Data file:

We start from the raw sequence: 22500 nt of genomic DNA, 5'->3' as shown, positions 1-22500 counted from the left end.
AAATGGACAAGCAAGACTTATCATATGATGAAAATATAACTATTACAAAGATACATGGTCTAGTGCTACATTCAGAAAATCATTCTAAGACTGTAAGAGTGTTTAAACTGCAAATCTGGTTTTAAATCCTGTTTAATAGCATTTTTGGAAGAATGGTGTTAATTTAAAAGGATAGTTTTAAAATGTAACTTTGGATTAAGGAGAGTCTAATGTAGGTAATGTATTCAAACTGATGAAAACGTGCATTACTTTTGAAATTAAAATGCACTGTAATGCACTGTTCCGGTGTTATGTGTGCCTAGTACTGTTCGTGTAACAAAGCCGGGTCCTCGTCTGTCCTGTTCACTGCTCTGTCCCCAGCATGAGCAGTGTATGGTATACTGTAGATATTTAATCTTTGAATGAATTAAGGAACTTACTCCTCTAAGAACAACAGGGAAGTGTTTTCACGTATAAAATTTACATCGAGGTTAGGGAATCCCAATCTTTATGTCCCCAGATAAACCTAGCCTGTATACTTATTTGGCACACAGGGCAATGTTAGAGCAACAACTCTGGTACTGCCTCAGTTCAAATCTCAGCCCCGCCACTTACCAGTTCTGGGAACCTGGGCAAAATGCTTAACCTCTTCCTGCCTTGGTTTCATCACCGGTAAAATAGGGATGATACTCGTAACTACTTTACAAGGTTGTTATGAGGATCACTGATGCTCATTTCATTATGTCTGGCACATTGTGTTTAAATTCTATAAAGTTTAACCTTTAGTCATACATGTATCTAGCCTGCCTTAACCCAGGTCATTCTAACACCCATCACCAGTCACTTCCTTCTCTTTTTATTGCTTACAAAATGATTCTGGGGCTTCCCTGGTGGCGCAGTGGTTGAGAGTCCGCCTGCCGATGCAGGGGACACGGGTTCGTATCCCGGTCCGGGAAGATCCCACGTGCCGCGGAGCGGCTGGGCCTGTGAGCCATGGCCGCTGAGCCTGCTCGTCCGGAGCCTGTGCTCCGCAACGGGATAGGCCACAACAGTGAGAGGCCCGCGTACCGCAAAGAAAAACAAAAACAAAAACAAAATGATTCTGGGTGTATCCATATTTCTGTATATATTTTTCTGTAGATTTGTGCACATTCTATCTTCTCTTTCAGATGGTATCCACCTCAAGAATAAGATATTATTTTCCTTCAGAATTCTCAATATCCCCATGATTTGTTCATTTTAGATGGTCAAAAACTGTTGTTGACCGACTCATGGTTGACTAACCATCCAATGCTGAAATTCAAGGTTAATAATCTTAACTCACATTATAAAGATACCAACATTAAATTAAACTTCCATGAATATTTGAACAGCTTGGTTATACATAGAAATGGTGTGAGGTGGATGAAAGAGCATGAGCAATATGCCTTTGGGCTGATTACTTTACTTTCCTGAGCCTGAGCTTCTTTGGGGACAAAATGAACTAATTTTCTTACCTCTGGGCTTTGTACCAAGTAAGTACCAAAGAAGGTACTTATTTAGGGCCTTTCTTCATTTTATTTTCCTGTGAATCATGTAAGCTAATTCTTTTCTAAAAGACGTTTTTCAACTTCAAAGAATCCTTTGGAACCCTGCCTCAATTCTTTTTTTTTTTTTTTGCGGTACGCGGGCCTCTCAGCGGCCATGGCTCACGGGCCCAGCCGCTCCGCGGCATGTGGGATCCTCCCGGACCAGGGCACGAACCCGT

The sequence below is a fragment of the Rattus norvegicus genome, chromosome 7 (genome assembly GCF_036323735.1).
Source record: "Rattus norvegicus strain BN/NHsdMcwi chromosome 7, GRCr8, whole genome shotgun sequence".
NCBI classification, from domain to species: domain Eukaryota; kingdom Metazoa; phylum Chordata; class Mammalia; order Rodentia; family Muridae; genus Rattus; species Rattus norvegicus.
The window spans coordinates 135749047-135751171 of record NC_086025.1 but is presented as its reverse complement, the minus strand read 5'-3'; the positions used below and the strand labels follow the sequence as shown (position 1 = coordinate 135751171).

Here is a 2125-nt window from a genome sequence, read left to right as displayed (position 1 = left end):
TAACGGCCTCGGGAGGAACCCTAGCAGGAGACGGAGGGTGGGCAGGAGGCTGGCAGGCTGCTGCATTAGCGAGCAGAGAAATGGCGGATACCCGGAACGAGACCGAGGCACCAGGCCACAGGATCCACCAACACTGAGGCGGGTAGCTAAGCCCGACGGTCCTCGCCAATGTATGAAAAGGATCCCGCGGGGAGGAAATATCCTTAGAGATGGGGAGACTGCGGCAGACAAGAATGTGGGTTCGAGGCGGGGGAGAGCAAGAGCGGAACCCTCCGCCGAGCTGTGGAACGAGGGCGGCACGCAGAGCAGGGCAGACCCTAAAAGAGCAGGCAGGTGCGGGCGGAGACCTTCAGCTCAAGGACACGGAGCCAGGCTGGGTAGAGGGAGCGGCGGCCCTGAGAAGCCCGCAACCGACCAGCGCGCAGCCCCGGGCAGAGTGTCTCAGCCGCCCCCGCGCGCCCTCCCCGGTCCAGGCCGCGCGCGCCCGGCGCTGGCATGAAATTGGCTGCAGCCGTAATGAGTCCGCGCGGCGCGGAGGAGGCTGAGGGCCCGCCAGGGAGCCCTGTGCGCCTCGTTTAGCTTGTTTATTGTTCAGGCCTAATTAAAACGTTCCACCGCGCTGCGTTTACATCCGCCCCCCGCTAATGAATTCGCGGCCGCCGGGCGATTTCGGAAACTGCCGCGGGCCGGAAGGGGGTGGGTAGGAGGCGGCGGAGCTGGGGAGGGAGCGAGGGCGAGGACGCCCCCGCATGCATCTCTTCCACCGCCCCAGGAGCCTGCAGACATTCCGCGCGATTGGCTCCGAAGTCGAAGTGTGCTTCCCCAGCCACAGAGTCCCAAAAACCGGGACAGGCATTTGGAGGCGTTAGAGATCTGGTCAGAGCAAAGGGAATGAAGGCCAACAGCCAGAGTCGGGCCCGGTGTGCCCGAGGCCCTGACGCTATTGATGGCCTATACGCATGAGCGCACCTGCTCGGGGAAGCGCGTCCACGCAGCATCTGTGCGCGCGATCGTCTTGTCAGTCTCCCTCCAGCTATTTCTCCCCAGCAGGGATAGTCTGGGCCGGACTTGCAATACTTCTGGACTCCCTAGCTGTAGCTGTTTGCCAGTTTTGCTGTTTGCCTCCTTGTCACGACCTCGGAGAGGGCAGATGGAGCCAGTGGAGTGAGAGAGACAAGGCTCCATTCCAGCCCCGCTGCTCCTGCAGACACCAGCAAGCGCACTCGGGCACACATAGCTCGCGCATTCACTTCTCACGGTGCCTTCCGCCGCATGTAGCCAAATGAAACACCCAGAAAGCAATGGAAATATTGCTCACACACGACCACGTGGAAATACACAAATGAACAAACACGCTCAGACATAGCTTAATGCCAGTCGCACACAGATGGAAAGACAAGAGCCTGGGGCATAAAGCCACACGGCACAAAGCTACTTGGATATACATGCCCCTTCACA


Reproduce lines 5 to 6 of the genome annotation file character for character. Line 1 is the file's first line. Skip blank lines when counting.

NCBI classification, from domain to species: domain Eukaryota; kingdom Metazoa; phylum Chordata; class Mammalia; order Rodentia; family Muridae; genus Rattus; species Rattus norvegicus.
The window spans coordinates 135749047-135751171 of record NC_086025.1 but is presented as its reverse complement, the minus strand read 5'-3'; the positions used below and the strand labels follow the sequence as shown (position 1 = coordinate 135751171).